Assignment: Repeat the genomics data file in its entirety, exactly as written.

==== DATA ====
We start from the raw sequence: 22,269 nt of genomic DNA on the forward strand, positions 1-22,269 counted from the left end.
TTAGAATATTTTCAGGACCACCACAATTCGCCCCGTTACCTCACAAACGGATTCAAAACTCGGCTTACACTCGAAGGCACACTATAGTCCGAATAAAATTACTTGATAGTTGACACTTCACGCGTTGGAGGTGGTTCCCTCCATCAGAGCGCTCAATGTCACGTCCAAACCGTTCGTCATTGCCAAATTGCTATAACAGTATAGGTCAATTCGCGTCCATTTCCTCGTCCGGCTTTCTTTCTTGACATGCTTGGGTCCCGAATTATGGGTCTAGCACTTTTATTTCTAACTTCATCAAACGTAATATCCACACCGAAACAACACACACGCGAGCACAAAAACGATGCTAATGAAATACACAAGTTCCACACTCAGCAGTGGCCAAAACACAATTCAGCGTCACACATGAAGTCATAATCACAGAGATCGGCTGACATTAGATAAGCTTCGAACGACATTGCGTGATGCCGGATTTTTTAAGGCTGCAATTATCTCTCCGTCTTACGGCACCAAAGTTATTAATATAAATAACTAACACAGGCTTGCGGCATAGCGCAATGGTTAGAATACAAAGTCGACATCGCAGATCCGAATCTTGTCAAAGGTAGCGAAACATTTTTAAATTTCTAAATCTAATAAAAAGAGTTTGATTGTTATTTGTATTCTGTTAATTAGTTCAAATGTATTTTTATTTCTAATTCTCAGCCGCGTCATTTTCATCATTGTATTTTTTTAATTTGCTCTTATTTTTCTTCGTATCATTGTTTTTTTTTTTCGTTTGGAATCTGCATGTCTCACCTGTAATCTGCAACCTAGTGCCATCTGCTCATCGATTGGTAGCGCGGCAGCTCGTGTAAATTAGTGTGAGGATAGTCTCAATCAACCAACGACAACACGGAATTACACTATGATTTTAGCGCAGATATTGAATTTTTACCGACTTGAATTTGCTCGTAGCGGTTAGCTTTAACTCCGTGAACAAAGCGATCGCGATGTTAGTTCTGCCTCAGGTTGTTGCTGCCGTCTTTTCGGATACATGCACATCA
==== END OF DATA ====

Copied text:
We start from the raw sequence: 22,269 nt of genomic DNA on the forward strand, positions 1-22,269 counted from the left end.
TTAGAATATTTTCAGGACCACCACAATTCGCCCCGTTACCTCACAAACGGATTCAAAACTCGGCTTACACTCGAAGGCACACTATAGTCCGAATAAAATTACTTGATAGTTGACACTTCACGCGTTGGAGGTGGTTCCCTCCATCAGAGCGCTCAATGTCACGTCCAAACCGTTCGTCATTGCCAAATTGCTATAACAGTATAGGTCAATTCGCGTCCATTTCCTCGTCCGGCTTTCTTTCTTGACATGCTTGGGTCCCGAATTATGGGTCTAGCACTTTTATTTCTAACTTCATCAAACGTAATATCCACACCGAAACAACACACACGCGAGCACAAAAACGATGCTAATGAAATACACAAGTTCCACACTCAGCAGTGGCCAAAACACAATTCAGCGTCACACATGAAGTCATAATCACAGAGATCGGCTGACATTAGATAAGCTTCGAACGACATTGCGTGATGCCGGATTTTTTAAGGCTGCAATTATCTCTCCGTCTTACGGCACCAAAGTTATTAATATAAATAACTAACACAGGCTTGCGGCATAGCGCAATGGTTAGAATACAAAGTCGACATCGCAGATCCGAATCTTGTCAAAGGTAGCGAAACATTTTTAAATTTCTAAATCTAATAAAAAGAGTTTGATTGTTATTTGTATTCTGTTAATTAGTTCAAATGTATTTTTATTTCTAATTCTCAGCCGCGTCATTTTCATCATTGTATTTTTTTAATTTGCTCTTATTTTTCTTCGTATCATTGTTTTTTTTTTTCGTTTGGAATCTGCATGTCTCACCTGTAATCTGCAACCTAGTGCCATCTGCTCATCGATTGGTAGCGCGGCAGCTCGTGTAAATTAGTGTGAGGATAGTCTCAATCAACCAACGACAACACGGAATTACACTATGATTTTAGCGCAGATATTGAATTTTTACCGACTTGAATTTGCTCGTAGCGGTTAGCTTTAACTCCGTGAACAAAGCGATCGCGATGTTAGTTCTGCCTCAGGTTGTTGCTGCCGTCTTTTCGGATACATGCACATCA